How Does the New York Constitution Compare the U.S. Constitution?

28 Pages Posted: 15 Nov 2013 Last revised: 19 Nov 2013

See all articles by Eileen R. Kaufman

Eileen R. Kaufman

Touro College - Jacob D. Fuchsberg Law Center

Leon Z. Friedman

Hofstra University - Maurice A. Deane School of Law

Date Written: 1998

Abstract

One of the most interesting, and certainly most litigated, defamation questions in New York State is when constitutional protection should be afforded speech that arguably would be regarded as opinion. In resolving that question, the New York Court of Appeals has decided that the New York State Constitution affords greater protection for speech than does the federal constitution. While the New York standard seems to be far more generous in protecting speech than the federal standard, it may be that in the vast majority of cases, the outcomes would be the same under either state or federal analysis. The two standards use different routes to get to more or less the same place. Both standards ultimately focus on whether a reasonable reader would understand the statement to be asserting a fact about the plaintiff.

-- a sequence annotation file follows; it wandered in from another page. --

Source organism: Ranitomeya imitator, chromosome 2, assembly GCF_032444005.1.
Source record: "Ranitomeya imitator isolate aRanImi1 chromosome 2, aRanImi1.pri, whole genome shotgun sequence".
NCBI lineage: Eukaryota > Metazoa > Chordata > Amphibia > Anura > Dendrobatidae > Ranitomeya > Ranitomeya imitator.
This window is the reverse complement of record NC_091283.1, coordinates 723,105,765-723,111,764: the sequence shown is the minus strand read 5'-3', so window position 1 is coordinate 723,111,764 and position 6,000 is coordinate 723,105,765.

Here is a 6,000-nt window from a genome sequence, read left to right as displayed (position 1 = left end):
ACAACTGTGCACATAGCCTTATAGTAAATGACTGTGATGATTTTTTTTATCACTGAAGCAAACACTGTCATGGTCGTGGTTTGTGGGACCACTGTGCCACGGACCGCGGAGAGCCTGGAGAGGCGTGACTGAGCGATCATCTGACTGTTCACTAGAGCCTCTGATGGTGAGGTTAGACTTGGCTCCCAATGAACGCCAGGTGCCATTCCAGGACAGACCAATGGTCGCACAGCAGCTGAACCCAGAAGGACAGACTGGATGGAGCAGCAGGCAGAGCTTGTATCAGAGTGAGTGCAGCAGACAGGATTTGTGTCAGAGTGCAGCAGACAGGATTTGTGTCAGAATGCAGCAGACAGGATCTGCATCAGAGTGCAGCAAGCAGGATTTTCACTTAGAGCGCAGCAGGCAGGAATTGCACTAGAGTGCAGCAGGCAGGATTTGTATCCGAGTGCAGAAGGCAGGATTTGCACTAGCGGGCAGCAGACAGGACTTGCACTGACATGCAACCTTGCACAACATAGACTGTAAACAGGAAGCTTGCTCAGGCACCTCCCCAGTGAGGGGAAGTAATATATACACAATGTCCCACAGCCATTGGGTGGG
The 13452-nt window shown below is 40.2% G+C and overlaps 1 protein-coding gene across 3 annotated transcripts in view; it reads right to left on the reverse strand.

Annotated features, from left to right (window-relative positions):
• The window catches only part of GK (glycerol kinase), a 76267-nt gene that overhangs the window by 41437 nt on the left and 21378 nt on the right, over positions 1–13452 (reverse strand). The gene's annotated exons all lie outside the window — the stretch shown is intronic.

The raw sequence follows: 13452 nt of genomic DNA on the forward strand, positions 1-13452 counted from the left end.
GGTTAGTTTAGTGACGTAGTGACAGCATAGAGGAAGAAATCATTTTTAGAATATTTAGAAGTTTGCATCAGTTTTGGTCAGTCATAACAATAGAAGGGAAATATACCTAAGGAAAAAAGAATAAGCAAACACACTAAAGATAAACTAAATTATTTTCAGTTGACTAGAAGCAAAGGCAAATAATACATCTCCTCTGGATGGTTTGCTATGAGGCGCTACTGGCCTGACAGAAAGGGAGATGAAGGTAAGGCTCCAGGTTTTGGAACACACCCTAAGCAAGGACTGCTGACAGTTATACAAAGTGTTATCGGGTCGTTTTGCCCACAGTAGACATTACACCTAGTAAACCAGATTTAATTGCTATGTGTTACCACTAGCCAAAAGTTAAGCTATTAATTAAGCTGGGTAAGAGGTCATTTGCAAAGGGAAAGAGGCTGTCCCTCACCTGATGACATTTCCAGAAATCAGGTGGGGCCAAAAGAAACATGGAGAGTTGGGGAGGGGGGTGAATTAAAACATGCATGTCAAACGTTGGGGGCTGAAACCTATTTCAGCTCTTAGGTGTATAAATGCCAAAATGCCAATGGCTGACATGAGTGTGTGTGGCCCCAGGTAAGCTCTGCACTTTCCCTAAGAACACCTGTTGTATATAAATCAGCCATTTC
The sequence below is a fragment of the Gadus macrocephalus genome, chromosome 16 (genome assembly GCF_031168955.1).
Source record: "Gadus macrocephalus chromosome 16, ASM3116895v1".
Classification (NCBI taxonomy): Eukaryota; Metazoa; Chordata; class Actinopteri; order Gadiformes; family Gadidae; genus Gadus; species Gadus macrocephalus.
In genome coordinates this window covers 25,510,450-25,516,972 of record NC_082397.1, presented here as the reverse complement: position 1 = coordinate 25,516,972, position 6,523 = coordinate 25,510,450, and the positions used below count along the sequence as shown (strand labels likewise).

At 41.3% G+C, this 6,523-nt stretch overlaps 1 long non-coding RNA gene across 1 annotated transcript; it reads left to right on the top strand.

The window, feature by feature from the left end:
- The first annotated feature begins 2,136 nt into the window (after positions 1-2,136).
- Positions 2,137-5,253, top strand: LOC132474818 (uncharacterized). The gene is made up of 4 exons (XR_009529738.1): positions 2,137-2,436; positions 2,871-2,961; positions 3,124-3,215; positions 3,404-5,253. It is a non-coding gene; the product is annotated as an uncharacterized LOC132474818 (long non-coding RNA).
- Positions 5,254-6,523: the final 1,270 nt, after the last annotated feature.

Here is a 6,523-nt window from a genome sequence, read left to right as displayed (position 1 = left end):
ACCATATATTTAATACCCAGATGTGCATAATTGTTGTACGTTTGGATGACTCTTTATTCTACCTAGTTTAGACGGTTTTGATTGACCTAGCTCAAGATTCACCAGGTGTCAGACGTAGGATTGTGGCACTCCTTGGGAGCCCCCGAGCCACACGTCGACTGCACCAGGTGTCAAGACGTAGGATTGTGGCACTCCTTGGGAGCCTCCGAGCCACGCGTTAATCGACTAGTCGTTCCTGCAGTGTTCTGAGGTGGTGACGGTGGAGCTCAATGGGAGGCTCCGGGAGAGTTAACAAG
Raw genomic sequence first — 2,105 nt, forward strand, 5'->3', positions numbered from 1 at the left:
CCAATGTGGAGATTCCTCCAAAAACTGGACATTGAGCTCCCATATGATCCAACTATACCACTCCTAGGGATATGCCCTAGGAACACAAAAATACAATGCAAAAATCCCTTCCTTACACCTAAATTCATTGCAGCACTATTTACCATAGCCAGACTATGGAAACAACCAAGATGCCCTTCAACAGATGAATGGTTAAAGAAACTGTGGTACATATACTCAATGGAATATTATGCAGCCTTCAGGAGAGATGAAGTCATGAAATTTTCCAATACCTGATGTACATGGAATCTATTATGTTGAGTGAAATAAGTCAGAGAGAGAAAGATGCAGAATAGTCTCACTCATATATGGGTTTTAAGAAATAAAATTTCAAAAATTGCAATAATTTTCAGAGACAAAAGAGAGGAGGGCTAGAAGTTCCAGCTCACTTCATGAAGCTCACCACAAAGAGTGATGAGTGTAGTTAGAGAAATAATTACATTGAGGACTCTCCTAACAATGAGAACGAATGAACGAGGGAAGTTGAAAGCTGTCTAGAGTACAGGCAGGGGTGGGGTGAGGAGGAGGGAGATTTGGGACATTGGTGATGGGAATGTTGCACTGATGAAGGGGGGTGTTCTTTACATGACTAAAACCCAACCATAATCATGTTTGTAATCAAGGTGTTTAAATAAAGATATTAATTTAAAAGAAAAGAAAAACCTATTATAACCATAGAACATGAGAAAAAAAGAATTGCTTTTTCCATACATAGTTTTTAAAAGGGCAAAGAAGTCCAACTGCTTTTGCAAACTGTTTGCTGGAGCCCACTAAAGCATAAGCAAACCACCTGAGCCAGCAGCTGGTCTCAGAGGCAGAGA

Keywords: freedom of speech, defamation, New York State Constitution, Federal Constitution, First Amendment

Suggested Citation

Kaufman, Eileen R. and Friedman, Leon Z., How Does the New York Constitution Compare the U.S. Constitution? (1998). 14 Touro L. Rev. 583 (1998), Touro Law Center Legal Studies Research Paper Series , Available at SSRN: https://ssrn.com/abstract=2350492

Eileen R. Kaufman (Contact Author)

Touro College - Jacob D. Fuchsberg Law Center ( email )

225 Eastview Drive
Central Islip, NY 11722
United States

Leon Z. Friedman

Hofstra University - Maurice A. Deane School of Law ( email )

121 Hofstra University
Hempstead, NY 11549
United States

Here is the Coronavirus
related research on SSRN

Paper statistics

Downloads
178
Abstract Views
1,855
rank
186,907
PlumX Metrics